PROKOFIEV Alexander Nevsky, Op. 78. Pushkiniana (compiled and edited by Rozhdestvensky, 1962). Excerpts from Queen of Spades, Eugene Onegin, Boris Godunov, Ivan the Terrible. Music to Shakespeare's Hamlet, Op. 77.
Irina Gelahova, mezzo-soprano; Sanislavsky Chorus; Russian State Symphony Orch/Dmitry Yablonsky, cond.
NAXOS 8.555710 (B) (DDD) TT: 65:34
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The best of this mixed bag offers thrills and chills recorded with astonishing vividness in Studio 5 of the Moscow State Broadcasting and Recording House between May 28 and June 5, 2002. The fish-hook, however, is that it is a mixed bag, not only as recorded but as conducted, played and sung in the featured piece—the cantata Prokofiev assembled from his score for Alexander Nyevsky, Sergey Eisenstein’s oddly old-fashioned crowd (and Stalin) pleaser. To put what follows in context, I haven’t heard Gergiev’s recent controversial version with Kirov players and chorus. But I have heard a lot of Nyevsky performances during five decades of listening, and the one that still gives greatest pleasure as well as goosebumps is Fritz Reiner’s from 1959 with the Chicago Symphony Orchestra and Chorus, and mezzo-soprano Rosalind Elias, remastered three years ago in "24/96, UV22 Super CD Encoding" by Hsi-Ling Chang.

True, that version uses an English translation of the Russian text (but retains the ancient Latin sung by invading Knights of the Teutonic Order as they gallop in full armor onto the frozen surface of Lake Chud). Naxos' gifted young conductor, Dmitry Yablonsky, uses the original language, and in the somber opening sections before the Knights’ attack has both a chorus strong in male voices and a responsive orchestra, recorded in well-nigh perfect balance. Reiner’s “Crusaders in Pskov” and “Arise, ye Russian People” (sections 3 and 4) are slower yet more pointed dramatically. Yablonsky and his forces go out of control, however, in what sounds like a different microphone set-up for the climactic “Battle on the Ice.” Yablonsky does it in 12:16; Reiner in 13:37, but that 1:21 difference turns the tide of battle in Chicago’s favor. The Russian orchestra suddenly sounds chaotic, as if it were engaged in a battle wth arcade enemies rather than an invading force on horseback, the very weight of which, combined with the heat of battle, caused the ice to melt and swallow them. Reiner knew his battle scenario and possessed an orchestra of arguably singular power as well as virtuosity, honed over a period of five seasons.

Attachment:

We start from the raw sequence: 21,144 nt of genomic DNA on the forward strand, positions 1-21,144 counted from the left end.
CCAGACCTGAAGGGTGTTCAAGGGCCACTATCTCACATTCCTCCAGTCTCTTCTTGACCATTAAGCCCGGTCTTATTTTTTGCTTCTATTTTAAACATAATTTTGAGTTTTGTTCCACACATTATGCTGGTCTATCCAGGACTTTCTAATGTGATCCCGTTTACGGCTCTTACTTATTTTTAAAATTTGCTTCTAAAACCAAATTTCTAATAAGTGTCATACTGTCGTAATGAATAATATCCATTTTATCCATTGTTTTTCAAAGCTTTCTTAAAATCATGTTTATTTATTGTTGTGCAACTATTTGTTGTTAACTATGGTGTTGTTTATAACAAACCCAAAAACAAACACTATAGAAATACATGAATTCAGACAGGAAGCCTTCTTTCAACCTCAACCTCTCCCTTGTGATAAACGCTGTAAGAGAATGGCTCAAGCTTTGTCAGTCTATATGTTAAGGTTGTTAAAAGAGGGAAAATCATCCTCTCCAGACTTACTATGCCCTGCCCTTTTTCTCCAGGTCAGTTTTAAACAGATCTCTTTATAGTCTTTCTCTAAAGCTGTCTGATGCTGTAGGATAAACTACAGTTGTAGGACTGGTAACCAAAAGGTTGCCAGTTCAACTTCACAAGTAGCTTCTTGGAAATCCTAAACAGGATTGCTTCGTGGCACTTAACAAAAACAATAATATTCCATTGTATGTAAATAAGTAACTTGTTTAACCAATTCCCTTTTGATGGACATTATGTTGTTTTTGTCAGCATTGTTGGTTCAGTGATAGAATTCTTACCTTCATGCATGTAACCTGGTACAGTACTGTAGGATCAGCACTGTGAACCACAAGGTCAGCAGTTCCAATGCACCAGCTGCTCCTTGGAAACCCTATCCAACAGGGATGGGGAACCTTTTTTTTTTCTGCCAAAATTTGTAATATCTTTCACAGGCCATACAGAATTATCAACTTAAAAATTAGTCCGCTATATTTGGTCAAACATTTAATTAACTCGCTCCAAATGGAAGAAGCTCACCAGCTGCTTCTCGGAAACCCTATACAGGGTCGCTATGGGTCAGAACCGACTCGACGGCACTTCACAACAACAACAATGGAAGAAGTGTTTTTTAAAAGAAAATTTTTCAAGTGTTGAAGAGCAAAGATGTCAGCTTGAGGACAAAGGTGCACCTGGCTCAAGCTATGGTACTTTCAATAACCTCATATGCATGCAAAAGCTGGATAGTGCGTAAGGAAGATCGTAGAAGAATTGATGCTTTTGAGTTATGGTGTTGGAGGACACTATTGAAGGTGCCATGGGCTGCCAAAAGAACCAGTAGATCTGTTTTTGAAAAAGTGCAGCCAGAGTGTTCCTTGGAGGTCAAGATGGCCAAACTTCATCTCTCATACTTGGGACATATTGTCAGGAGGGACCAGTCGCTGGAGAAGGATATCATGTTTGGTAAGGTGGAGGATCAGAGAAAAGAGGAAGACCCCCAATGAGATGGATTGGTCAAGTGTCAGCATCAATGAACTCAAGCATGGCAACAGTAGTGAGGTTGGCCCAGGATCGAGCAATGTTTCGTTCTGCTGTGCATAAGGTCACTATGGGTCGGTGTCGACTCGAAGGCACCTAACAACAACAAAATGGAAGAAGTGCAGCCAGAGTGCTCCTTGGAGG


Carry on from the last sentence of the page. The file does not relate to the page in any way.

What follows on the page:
Yablonsky never quite regains his equilibrium, unhelped by a hooty mezzo with Slavic vibrato in “The Field of Dead” (whereas Elias never sang more persuasively on discs). In 1959 Producer Richard Mohr and his engineering colleague, Lewis Layton, maintained a sonic perspective throughout—thus Nyevsky on par with their finest Reiner/Chicago recordings. But, having achieved this victory, BMG/RCA in Y2K tacked on (as in tacky) the Khachaturian Violin Concerto, although they had a Reiner/Chicago Lieutenant Kizéh Suite and plenty of other Russian music in their vaults.

At that same point on Naxos, Yablonsky turns to Pushkiniana, a 20-minute conflation of music Prokofiev composed for three films that never were made, assembled in 1962 as a seven- movement “suite” by Gennady Rozhdestvensky. It’s all fascinating to meet (if not consistently inspired), especially a patch that Prokofiev used in his Romeo and Juliet ballet. This is followed by “The Ghost of Hamlet’s Father” from music for Shakespeare’s tragedy, Op. 77 (one before Nyevsky), and as a rousing conclusion the Dance of the Oprichniki from Ivan the Terrible—terrifying music, terrifyingly played in the best sense, again in sound as full and ferocious as we heard at the start of Nyevsky an hour earlier. Can we hope that Yablonsky and these same forces will be encouraged by Naxos to record the 1961 cantata that Abram Stasevich created from the music for Parts 1 and 2 of Ivan? Muti’s 1978 version is gripping but sounds its age; Slatkin’s is less gripping and also sounds its Vox-era age; Gergiev made a version with the Rotterdam Phil that has no more “Russian” character than the London Philharmonia or Saint Louis Orchestras.

With this disc, you could program tracks 1-4, 8-13, 15 and 16. But try to find the “Living Stereo” of Reiner’s Nyevsky on 09026-63708 (and don’t settle for any version earlier than c 2000).


R.D. (July 2003)